Skip to content

Journal Article

Dual-earner migration. Earnings gains, employment and self-selection

Authors

Publication date

2011

Abstract

This paper examines how spouses in dual-earner couples weigh each partner’s expected wage growth in the decision to migrate. Previous research suggests that husbands’ job prospects dominate the migration choice irrespective of their relative earnings potential. Based on British panel data, this paper employs an endogenous switching model and estimates wage differentials of migrating vs. staying for husbands and wives corrected for double selectivity of migration and employment. Dual-earner couples attach a positive weight to each partner’s expected wage gains when deciding to migrate. Moreover, migrant wives’ employment decreases temporarily, and there are significant selection effects in migration and employment amongst non-migrants.

Published in

Journal of Population Economics

Volume and page numbers

24 , 477 -497

DOI

http://dx.doi.org/10.1007/s00148-009-0292-1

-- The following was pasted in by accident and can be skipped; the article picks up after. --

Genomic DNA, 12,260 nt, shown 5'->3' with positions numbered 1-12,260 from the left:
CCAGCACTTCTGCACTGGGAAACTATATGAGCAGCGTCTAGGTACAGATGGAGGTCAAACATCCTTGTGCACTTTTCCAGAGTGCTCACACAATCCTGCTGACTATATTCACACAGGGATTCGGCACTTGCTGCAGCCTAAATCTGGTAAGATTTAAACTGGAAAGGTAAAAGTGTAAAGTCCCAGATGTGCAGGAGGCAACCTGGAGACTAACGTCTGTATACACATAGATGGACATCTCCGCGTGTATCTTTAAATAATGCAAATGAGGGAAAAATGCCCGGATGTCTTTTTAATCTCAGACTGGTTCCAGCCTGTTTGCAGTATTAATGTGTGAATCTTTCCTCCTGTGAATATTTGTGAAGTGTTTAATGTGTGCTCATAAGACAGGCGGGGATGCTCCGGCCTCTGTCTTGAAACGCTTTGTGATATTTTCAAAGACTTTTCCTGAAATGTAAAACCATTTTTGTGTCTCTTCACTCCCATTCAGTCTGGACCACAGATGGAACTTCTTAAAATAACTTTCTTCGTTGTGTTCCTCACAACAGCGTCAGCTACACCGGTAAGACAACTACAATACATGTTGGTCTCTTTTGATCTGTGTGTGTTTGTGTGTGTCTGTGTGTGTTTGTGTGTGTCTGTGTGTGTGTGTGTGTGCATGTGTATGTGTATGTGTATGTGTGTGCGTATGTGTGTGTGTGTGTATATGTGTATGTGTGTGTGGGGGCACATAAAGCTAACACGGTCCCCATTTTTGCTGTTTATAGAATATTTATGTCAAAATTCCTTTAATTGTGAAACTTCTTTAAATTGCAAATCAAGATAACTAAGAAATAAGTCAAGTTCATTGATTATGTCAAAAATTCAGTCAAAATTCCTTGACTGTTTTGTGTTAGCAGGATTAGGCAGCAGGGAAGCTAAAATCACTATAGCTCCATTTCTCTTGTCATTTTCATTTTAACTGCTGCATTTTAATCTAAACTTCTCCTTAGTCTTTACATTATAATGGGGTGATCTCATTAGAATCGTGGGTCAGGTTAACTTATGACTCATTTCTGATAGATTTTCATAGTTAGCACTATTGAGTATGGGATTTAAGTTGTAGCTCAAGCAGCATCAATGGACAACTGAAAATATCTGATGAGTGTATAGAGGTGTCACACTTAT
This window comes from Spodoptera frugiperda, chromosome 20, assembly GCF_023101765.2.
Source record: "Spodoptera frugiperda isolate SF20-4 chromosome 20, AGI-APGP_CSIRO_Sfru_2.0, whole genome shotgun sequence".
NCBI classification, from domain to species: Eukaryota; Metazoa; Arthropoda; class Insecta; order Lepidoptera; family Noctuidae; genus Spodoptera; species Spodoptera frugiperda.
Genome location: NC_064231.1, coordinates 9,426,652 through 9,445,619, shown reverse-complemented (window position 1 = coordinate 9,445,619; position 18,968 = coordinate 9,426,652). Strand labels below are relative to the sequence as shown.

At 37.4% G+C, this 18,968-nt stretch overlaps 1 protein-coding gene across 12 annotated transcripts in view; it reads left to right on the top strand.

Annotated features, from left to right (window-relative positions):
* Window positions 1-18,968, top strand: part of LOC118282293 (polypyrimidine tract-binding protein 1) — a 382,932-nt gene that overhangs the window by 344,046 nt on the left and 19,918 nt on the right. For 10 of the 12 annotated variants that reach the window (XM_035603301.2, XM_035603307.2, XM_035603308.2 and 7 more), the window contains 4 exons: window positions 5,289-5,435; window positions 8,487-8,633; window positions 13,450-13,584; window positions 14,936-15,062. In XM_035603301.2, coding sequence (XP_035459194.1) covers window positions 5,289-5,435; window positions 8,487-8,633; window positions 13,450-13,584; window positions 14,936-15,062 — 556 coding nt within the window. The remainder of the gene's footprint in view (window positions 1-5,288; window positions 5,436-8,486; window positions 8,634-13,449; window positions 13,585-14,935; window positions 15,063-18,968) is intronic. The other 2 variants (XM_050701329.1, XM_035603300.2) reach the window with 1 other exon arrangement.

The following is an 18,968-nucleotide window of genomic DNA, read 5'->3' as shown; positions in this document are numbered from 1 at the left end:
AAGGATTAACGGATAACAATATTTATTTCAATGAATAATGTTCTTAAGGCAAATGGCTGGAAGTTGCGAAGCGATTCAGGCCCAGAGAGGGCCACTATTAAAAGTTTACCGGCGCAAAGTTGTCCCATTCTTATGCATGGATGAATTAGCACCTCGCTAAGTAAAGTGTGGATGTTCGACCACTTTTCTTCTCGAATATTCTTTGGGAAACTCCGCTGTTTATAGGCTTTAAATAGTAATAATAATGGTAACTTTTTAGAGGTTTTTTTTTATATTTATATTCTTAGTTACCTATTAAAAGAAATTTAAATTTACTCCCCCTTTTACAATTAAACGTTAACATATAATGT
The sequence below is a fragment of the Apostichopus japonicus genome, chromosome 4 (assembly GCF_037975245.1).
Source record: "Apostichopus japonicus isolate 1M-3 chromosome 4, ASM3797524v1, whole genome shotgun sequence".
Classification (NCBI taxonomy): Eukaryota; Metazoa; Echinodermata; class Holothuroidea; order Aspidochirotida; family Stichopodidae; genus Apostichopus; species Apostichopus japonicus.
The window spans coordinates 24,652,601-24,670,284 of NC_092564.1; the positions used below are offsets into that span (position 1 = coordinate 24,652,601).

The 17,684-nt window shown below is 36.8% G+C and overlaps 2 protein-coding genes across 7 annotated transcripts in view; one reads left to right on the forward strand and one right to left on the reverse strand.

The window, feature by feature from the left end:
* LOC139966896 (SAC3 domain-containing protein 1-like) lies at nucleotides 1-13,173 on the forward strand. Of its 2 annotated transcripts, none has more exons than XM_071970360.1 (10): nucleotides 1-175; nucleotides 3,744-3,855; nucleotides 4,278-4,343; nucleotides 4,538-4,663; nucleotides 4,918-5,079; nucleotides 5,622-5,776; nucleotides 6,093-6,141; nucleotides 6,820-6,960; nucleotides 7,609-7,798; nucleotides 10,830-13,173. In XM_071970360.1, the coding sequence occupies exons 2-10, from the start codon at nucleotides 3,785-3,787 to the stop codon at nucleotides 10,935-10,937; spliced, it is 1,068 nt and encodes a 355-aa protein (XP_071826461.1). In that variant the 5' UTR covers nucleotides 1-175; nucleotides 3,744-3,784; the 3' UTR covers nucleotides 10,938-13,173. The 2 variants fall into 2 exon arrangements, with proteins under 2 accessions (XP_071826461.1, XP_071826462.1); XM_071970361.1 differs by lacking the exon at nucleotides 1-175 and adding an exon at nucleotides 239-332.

ISSN

16

Subjects

Migration, Labour Market, and Wages And Earnings

Links

http://serlib0.essex.ac.uk/record=b1599762~S5

Notes

Albert Sloman Library Periodicals *restricted to Univ. Essex registered users*


Related publications

  1. Dual-Earner Migration in Britain: earnings gains, employment, and self-selection

    Birgitta Rabe

  2. Dual-Earner Migration in Britain: earnings gains, employment, and self-selection

    Birgitta Rabe

  3. Dual-earner migration in Britain: earnings gains, employment, and self-selection

    Birgitta Rabe

    1. Migration
    2. Labour Market
    3. Wages And Earnings
  4. Dual-Earner Migration in Britain: earnings gains, employment, and self-selection

    Birgitta Rabe

#513020


Research home

Research home

News

Latest findings, new research

Publications search

Search all research by subject and author

Podcasts

Researchers discuss their findings and what they mean for society

Projects

Background and context, methods and data, aims and outputs

Events

Conferences, seminars and workshops

Survey methodology

Specialist research, practice and study

Taking the long view

ISER's annual report

Themes

Key research themes and areas of interest